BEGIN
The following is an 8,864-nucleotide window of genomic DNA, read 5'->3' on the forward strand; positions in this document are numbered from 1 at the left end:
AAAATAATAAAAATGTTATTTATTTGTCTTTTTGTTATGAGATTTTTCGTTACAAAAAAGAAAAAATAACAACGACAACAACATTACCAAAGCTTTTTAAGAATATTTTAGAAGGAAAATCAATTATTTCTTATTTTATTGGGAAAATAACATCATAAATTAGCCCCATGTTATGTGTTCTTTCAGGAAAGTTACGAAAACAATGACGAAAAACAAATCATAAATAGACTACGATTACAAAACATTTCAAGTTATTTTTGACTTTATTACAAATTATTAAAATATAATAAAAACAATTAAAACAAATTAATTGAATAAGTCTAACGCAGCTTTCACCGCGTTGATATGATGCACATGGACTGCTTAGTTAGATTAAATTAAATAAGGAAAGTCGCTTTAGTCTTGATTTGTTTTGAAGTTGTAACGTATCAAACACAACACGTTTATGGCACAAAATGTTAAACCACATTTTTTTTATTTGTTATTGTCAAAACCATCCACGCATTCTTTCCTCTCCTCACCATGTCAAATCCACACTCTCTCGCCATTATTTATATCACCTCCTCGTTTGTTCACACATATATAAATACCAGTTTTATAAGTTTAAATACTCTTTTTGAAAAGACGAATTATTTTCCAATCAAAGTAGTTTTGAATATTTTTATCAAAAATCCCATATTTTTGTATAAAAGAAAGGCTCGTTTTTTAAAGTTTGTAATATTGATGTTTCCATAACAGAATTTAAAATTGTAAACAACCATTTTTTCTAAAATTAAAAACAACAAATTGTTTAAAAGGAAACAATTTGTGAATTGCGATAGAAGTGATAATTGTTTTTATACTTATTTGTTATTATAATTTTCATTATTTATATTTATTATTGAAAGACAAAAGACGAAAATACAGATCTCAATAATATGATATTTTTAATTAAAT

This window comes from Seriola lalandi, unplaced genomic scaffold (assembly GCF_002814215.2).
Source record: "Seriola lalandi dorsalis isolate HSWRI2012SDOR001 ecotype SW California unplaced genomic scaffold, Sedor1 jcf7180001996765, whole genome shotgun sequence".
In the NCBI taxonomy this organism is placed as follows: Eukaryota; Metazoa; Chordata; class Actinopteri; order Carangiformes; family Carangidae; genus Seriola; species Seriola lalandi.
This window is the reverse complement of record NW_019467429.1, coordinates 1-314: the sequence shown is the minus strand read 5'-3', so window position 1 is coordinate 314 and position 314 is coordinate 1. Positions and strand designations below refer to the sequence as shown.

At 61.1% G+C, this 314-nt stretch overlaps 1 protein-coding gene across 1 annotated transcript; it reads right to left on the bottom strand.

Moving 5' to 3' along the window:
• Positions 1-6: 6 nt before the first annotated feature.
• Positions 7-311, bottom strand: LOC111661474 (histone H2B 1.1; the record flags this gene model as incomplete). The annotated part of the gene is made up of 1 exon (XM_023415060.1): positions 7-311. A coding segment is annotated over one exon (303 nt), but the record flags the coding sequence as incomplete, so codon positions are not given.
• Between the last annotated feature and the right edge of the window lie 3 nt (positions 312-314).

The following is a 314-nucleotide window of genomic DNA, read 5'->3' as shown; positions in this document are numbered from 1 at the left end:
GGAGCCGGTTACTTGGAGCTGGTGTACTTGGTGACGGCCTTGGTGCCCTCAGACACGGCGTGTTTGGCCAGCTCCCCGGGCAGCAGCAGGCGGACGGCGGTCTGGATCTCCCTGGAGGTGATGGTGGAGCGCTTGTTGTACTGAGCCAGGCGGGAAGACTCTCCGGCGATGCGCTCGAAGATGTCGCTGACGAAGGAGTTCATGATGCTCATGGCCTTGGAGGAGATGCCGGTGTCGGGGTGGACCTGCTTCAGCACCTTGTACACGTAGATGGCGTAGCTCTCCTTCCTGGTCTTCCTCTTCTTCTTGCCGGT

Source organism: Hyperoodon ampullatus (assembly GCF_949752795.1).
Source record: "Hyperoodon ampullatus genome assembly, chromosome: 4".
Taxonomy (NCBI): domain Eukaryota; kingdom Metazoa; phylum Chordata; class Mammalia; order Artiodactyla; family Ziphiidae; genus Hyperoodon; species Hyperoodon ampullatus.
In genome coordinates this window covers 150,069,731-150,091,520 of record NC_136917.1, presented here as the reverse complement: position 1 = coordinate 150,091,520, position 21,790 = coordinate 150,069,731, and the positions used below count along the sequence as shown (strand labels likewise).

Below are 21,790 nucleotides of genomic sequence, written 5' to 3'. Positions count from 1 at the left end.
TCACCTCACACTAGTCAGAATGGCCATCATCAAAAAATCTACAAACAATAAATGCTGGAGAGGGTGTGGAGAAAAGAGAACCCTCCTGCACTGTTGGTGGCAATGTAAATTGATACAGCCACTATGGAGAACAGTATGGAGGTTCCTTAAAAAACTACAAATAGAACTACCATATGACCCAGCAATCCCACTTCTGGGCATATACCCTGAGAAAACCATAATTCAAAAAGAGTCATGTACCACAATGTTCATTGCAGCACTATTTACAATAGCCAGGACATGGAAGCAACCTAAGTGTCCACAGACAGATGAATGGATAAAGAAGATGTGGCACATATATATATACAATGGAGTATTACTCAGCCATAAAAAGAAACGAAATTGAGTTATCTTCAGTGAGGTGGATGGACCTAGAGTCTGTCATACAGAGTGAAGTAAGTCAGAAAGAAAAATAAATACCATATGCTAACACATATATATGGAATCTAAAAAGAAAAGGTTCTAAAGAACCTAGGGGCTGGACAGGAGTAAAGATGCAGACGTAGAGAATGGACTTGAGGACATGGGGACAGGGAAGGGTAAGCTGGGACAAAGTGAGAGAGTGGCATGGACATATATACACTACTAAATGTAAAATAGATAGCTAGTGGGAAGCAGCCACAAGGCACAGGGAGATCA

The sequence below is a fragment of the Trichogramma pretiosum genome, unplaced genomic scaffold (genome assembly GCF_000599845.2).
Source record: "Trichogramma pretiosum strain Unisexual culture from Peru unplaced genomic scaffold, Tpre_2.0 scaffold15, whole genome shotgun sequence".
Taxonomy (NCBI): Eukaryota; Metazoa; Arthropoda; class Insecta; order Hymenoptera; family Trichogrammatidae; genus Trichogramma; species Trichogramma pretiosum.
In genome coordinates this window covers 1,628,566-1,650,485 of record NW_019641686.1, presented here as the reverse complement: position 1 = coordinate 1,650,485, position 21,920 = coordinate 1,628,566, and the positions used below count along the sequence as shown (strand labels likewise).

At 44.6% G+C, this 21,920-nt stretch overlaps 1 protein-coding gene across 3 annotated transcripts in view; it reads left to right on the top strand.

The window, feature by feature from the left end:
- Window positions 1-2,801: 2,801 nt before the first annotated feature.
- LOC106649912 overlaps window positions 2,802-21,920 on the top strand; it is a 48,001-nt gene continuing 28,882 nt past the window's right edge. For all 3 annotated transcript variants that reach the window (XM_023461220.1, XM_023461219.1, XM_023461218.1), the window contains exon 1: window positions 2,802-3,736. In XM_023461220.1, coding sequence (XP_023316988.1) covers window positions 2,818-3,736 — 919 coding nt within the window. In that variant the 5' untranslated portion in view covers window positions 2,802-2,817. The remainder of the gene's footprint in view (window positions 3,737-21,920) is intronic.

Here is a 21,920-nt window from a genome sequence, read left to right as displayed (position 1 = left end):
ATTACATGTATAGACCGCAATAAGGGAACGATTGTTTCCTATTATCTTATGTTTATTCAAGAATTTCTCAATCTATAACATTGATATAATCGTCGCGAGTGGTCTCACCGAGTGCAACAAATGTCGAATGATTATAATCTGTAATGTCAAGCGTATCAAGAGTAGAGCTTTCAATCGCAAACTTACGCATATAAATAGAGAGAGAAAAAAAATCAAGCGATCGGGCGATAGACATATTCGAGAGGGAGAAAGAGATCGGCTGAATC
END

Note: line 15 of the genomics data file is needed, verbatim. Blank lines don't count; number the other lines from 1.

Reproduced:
Source record: "Hyperoodon ampullatus genome assembly, chromosome: 4".